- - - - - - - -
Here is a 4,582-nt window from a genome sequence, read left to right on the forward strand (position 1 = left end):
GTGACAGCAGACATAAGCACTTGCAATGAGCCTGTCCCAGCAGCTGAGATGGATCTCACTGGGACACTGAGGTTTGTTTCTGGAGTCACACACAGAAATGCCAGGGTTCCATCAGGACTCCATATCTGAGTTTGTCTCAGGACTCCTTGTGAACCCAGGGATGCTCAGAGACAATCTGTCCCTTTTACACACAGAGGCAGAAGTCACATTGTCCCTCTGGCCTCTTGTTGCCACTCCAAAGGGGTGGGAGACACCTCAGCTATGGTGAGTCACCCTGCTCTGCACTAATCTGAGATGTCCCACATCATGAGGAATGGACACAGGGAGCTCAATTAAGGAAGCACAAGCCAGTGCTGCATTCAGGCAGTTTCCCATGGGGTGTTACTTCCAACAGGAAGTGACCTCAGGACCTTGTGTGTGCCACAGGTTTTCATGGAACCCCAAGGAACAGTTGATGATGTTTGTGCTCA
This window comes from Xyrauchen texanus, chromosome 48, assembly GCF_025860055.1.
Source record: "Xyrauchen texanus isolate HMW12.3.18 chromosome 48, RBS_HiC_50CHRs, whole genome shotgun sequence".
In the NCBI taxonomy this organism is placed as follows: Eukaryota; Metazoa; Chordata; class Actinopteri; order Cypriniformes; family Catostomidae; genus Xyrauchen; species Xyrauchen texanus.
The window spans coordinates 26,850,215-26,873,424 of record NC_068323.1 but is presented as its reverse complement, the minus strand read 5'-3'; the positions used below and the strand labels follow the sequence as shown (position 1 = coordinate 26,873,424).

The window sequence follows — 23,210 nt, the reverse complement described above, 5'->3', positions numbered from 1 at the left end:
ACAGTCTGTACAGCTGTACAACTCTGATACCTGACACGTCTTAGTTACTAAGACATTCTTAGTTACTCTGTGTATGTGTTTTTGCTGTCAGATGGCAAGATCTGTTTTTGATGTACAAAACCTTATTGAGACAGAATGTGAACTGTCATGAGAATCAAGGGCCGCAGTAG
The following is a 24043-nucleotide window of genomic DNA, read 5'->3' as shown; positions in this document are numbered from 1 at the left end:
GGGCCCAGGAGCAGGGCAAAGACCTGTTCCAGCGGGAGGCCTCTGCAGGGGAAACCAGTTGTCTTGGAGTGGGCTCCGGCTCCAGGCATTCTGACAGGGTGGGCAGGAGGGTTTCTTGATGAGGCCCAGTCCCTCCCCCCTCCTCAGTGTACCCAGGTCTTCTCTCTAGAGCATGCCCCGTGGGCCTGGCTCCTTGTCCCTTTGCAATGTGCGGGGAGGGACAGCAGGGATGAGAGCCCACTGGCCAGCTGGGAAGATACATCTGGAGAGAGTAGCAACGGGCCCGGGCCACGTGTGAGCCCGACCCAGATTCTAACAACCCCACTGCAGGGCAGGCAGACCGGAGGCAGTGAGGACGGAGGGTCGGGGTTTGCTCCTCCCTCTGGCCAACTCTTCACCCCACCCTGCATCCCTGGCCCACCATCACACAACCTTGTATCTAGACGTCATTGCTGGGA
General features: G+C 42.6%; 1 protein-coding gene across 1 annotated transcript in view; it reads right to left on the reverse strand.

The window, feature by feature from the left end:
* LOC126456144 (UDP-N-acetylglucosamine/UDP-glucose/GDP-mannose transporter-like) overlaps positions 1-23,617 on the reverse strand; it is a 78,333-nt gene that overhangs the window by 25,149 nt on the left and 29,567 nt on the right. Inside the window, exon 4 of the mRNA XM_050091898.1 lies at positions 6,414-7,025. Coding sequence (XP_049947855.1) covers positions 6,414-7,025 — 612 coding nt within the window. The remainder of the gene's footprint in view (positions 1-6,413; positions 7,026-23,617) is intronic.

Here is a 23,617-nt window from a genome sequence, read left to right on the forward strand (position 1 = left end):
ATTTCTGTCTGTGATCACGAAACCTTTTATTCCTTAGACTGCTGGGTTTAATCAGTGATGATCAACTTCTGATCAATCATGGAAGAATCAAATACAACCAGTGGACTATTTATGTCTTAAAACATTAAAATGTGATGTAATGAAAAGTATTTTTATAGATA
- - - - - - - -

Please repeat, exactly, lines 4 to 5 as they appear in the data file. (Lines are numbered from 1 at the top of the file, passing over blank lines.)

Source record: "Xyrauchen texanus isolate HMW12.3.18 chromosome 48, RBS_HiC_50CHRs, whole genome shotgun sequence".
In the NCBI taxonomy this organism is placed as follows: Eukaryota; Metazoa; Chordata; class Actinopteri; order Cypriniformes; family Catostomidae; genus Xyrauchen; species Xyrauchen texanus.